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The defence procurement budget is spent in the interests of a few big contractors

Douglas_carswell Douglas Carswell MP: "In the House, it has become the Table Office’s default setting to refuse to accept questions about BAE and its Saudi dealings, despite the existence of sufficient evidence to warrant such legitimate questions.

While Members of the legislature are no longer able to hold the Executive to account, a sophisticated lobbying exercise aims at shutting down the debate. How many Members of Parliament who, like me, have taken part in the armed forces parliamentary scheme know that it is funded by the same contractors as the defence industrial strategy privileges? I suspect that the answer is not many, because the armed forces parliamentary scheme refuses to open the books.

I raised the subject of defence contracts and procurement after my visit to Afghanistan and I was directly pressurised by the organisers of the armed forces parliamentary scheme for asking such questions. Without accountability, the defence industrial strategy will remain unchallenged. Its retention will maintain the near monopoly of BAE and a handful of others. As long as BAE remains the monopoly supplier, we will not get value for money. For all the management consultant speak about smart procurement and through-life contracts, basic economic literacy shows that, in defence as elsewhere, a near monopoly provider means that the buyer gets a poor deal. When there is a constraint on supply, the seller sets the terms of trade.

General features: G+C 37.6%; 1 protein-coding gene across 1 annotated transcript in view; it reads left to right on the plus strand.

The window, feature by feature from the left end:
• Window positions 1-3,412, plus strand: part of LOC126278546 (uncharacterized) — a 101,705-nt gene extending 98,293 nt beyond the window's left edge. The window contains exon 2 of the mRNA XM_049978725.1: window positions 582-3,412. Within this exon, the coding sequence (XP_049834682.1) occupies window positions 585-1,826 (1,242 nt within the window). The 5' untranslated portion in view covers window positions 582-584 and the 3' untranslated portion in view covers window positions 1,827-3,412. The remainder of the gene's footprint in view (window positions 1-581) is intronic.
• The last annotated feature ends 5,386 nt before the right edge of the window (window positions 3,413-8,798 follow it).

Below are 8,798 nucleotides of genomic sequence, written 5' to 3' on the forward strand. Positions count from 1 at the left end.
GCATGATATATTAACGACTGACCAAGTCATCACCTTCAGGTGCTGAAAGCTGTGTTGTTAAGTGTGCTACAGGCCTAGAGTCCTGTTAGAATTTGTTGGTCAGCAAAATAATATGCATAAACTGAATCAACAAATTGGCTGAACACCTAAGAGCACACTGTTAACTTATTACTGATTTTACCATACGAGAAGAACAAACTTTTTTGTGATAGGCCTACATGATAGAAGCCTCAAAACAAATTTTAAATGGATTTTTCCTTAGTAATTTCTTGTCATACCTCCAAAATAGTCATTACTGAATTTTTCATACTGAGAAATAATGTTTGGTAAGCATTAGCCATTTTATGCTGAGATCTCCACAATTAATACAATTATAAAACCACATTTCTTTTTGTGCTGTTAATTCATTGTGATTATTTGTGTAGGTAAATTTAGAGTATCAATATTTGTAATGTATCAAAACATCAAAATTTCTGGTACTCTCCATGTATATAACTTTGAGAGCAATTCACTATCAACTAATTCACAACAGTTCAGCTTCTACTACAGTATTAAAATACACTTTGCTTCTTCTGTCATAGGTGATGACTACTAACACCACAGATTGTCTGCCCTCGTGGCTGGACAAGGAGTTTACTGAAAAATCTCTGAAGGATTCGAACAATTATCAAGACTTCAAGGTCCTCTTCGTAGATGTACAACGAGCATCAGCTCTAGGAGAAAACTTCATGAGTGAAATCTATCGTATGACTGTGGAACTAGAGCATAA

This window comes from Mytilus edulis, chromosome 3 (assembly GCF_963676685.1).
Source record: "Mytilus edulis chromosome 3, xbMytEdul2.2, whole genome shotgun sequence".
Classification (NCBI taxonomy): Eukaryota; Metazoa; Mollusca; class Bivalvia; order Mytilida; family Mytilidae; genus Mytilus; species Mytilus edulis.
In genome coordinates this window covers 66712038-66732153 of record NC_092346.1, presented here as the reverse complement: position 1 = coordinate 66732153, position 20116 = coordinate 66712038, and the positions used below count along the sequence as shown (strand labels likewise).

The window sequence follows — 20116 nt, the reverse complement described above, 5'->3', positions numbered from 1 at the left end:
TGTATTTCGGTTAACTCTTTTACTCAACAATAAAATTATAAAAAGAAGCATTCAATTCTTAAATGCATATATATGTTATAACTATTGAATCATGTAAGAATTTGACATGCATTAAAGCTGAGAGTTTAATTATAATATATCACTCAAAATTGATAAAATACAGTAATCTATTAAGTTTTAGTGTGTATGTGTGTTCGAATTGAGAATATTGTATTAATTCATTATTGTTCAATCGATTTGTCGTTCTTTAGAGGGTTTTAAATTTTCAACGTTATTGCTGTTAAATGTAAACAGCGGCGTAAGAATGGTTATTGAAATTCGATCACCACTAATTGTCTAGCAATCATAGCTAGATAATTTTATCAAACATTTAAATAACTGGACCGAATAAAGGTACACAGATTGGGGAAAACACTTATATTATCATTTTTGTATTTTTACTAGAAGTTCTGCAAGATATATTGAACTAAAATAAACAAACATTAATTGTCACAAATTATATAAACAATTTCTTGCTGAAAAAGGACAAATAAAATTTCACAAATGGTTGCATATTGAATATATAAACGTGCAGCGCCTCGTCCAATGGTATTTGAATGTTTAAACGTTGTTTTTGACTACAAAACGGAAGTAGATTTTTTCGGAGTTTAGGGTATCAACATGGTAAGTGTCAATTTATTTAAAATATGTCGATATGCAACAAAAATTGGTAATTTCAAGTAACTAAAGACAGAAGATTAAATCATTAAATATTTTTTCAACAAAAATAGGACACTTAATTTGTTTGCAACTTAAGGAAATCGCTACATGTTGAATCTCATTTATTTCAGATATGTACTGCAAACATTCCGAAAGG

Recently, BAE was handed another £124 million contract to build an unmanned aerial vehicle that we should have bought off the shelf. If one is in Helmand and one needs a UAV that works, one does not care where it is built.

We do not merely need to buy off the shelf; we need to break the monopoly of the few suppliers. If we did that, we might buy the kit that we need instead of waiting until BAE is ready to supply what it is willing to provide. We might supply our armed forces with the best kit available. If we did that, we might well have less outmoded kit—fewer anti-Soviet tanks, less submarine-hunting kit, fewer Eurofighters to defend the skies over the north German plain, fewer old-style frigates ready to take on the communist navy in the north Atlantic—and more of the kit that our armed forces need to fight the wars to which we send them."

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